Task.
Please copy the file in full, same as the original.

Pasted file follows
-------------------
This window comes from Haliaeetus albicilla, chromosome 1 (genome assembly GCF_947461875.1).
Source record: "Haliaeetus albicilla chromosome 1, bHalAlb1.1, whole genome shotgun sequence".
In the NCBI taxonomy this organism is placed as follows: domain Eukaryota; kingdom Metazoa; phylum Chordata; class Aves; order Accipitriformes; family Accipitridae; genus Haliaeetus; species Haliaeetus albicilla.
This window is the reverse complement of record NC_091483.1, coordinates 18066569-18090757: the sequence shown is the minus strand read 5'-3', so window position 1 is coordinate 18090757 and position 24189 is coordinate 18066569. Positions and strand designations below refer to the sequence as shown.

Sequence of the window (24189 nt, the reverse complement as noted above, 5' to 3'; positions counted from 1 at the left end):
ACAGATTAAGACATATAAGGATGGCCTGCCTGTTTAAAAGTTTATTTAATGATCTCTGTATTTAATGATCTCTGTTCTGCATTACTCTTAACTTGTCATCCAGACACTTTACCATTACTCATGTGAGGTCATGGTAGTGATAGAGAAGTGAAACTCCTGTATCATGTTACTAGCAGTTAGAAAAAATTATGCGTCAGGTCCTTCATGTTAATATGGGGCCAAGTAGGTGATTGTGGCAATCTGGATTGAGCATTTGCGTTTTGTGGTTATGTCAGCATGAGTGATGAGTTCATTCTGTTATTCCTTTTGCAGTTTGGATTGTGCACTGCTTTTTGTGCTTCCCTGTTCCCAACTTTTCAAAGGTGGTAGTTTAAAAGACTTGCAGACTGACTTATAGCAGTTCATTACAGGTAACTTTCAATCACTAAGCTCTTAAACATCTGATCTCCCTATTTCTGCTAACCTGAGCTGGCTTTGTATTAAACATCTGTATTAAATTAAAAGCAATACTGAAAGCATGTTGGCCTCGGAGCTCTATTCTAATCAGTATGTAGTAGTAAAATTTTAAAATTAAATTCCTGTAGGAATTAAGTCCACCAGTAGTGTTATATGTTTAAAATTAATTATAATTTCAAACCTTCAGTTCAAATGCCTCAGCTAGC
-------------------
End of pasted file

This window comes from Haliaeetus albicilla, chromosome 1 (genome assembly GCF_947461875.1).
Source record: "Haliaeetus albicilla chromosome 1, bHalAlb1.1, whole genome shotgun sequence".
In the NCBI taxonomy this organism is placed as follows: domain Eukaryota; kingdom Metazoa; phylum Chordata; class Aves; order Accipitriformes; family Accipitridae; genus Haliaeetus; species Haliaeetus albicilla.
This window is the reverse complement of record NC_091483.1, coordinates 18066569-18090757: the sequence shown is the minus strand read 5'-3', so window position 1 is coordinate 18090757 and position 24189 is coordinate 18066569. Positions and strand designations below refer to the sequence as shown.

Sequence of the window (24189 nt, the reverse complement as noted above, 5' to 3'; positions counted from 1 at the left end):
ACAGATTAAGACATATAAGGATGGCCTGCCTGTTTAAAAGTTTATTTAATGATCTCTGTATTTAATGATCTCTGTTCTGCATTACTCTTAACTTGTCATCCAGACACTTTACCATTACTCATGTGAGGTCATGGTAGTGATAGAGAAGTGAAACTCCTGTATCATGTTACTAGCAGTTAGAAAAAATTATGCGTCAGGTCCTTCATGTTAATATGGGGCCAAGTAGGTGATTGTGGCAATCTGGATTGAGCATTTGCGTTTTGTGGTTATGTCAGCATGAGTGATGAGTTCATTCTGTTATTCCTTTTGCAGTTTGGATTGTGCACTGCTTTTTGTGCTTCCCTGTTCCCAACTTTTCAAAGGTGGTAGTTTAAAAGACTTGCAGACTGACTTATAGCAGTTCATTACAGGTAACTTTCAATCACTAAGCTCTTAAACATCTGATCTCCCTATTTCTGCTAACCTGAGCTGGCTTTGTATTAAACATCTGTATTAAATTAAAAGCAATACTGAAAGCATGTTGGCCTCGGAGCTCTATTCTAATCAGTATGTAGTAGTAAAATTTTAAAATTAAATTCCTGTAGGAATTAAGTCCACCAGTAGTGTTATATGTTTAAAATTAATTATAATTTCAAACCTTCAGTTCAAATGCCTCAGCTAGC